Momentum strategies are not commonly used by fixed-income alpha investors. But the authors show that for liquid assets, such as government bonds, a momentum strategy may provide a good risk–return trade-off and a hedge for credit exposure.
Momentum strategies are commonly applied in equity, foreign exchange, and commodity markets, and they rely on delayed incorporation of new information by market players. But momentum strategies are not very common in fixed-income markets, in which yield movements are highly correlated between countries and depend on a limited number of factors, leaving less opportunity to execute this strategy. Nevertheless, the authors show that using a momentum strategy for (liquid) government bond markets results in extra return and additional diversification benefits. Thus, it can be an interesting strategy in combination with a credit portfolio.
How Is This Research Useful to Practitioners?
Currently, government bond momentum strategies are not widely used by practitioners. The widespread belief seems to be that because of transaction costs, margin requirements, and implementation time requirements, a theoretically correct strategy does not work well in practice. But widely traded government bonds do not suffer from these weaknesses.
Practitioners tend to believe that momentum strategies only work for certain periods of time (data mining) and not for other samples. But previous researchers showed that equity markets underreact to news and need to catch up, which allows momentum traders to profit from market inefficiencies or from taking on additional risk. A similar argument exists for government bond markets, although traders should take into account the additional complications of government intervention, such as quantitative easing.
Momentum strategies usually perform well in trending markets. Markets with either no clear direction or higher volatility are detrimental for momentum strategies. Momentum strategies perform better for large, liquid markets because the costs of frequent rebalancing will be limited. Thus, the momentum strategy works well for Germany, Japan, and the United States and not so well for Australia.
The authors show that there is a negative correlation between a credit fund and a government bond momentum fund, which could be a result of liquidity. Bear credit markets usually result in an increased demand for liquid assets, such as government bonds.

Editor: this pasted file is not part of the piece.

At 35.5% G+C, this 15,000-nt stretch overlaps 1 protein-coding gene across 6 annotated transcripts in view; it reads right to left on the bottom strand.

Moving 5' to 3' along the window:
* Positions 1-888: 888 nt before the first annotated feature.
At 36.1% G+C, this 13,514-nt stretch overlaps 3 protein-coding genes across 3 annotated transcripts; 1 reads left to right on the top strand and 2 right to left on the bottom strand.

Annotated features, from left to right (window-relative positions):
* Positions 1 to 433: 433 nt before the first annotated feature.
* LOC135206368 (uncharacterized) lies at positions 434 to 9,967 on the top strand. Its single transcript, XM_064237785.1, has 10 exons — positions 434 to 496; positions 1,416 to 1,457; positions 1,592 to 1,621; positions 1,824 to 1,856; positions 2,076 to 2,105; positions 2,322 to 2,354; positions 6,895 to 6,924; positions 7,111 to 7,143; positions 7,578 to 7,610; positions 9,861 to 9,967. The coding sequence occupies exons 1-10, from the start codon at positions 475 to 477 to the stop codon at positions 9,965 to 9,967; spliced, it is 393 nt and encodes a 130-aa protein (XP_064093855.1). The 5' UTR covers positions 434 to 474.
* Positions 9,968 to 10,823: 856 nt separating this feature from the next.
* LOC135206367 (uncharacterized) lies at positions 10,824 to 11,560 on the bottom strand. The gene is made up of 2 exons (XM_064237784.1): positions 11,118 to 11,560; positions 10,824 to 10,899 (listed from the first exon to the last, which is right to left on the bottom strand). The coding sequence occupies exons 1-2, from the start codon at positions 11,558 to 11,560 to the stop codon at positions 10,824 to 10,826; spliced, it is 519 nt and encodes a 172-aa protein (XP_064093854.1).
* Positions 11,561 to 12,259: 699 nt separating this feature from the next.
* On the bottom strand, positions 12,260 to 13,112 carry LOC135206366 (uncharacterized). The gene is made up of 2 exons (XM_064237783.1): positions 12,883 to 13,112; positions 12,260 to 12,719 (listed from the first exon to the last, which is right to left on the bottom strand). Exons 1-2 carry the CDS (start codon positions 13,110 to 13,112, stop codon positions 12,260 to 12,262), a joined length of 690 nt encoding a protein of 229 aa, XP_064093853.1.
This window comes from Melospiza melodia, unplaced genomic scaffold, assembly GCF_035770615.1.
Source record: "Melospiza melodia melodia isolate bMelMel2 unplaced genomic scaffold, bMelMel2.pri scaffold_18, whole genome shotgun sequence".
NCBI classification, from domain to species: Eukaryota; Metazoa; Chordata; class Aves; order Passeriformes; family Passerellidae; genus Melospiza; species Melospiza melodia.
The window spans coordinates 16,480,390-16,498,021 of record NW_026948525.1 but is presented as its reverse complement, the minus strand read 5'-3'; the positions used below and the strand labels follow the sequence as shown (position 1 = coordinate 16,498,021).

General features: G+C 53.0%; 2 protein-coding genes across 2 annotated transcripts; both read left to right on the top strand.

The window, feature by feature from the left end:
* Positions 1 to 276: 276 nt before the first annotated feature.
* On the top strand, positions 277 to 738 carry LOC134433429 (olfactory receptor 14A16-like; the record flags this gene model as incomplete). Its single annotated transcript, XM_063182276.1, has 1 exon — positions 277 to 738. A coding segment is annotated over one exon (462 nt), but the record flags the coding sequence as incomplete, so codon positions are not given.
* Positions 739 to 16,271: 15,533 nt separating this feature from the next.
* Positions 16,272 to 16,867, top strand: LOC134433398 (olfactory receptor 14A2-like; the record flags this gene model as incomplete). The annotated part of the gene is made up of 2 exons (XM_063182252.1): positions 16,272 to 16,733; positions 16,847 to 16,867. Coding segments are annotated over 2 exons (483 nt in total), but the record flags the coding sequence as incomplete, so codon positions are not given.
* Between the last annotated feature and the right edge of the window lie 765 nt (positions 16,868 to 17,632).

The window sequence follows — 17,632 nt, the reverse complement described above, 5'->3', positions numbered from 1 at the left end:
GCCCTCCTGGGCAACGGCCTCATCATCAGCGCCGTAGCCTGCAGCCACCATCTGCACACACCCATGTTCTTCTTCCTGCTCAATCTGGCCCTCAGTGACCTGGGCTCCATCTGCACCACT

The diversification benefits hypothesis is tested by combining a corporate bond fund with a government bond momentum strategy. The authors show that shocks in credit funds are absorbed by the momentum strategy, and hence, there is an opportunity to exploit interest rate trends.
How Did the Authors Conduct This Research?
The authors use a dataset from February 1987 to September 2011 that consists of six major government bond markets and the one-month LIBOR index. They then divide the sample period in half because the later years of the sample have seen more yield volatility than the earlier years. The division also allows the authors to see whether the results are dependent on sample choice. The monthly excess return is defined as the difference between the government bond return and LIBOR. The authors apply a monthly momentum strategy that goes long when the previous month’s excess return is positive and goes short when the return is negative.
The authors group the government bond indices into an overall broad index (including Canada and Australia) and a “major four” index (the United Kingdom, the United States, Japan, and Germany) because the latter has a more liquid government bond market. They then define different term buckets to assess whether a momentum strategy is more effective for certain maturities. For each of the groups, they calculate the excess return, volatility, and resulting information ratio.
For both samples, a positive information ratio exists for the largest markets, indicating that a momentum strategy can work well under different market conditions. Also, funds with five-year to seven-year terms perform best compared with funds with other maturities because they are the most responsive to the economic cycle. Long-maturity bonds tend to be more stable because of steady demand from pension funds and insurance companies and are thus less suitable for momentum strategies.
The paper shows that government bonds can be actively managed instead of simply being used as a risk-free asset. The authors show the efficiency of a momentum strategy for the past 25 years and derive conclusions from their analysis. One issue that leaves the reader wondering is the outperformance of a bond fund and momentum strategy compared with that of the pure bond fund. Is there a relationship with general diversification benefits that would also arise with other asset classes or with specific diversification benefits between a credit fund and a momentum strategy? Nevertheless, the authors make a clear case that more fixed-income (credit) managers should consider including a momentum strategy in their portfolio mixes.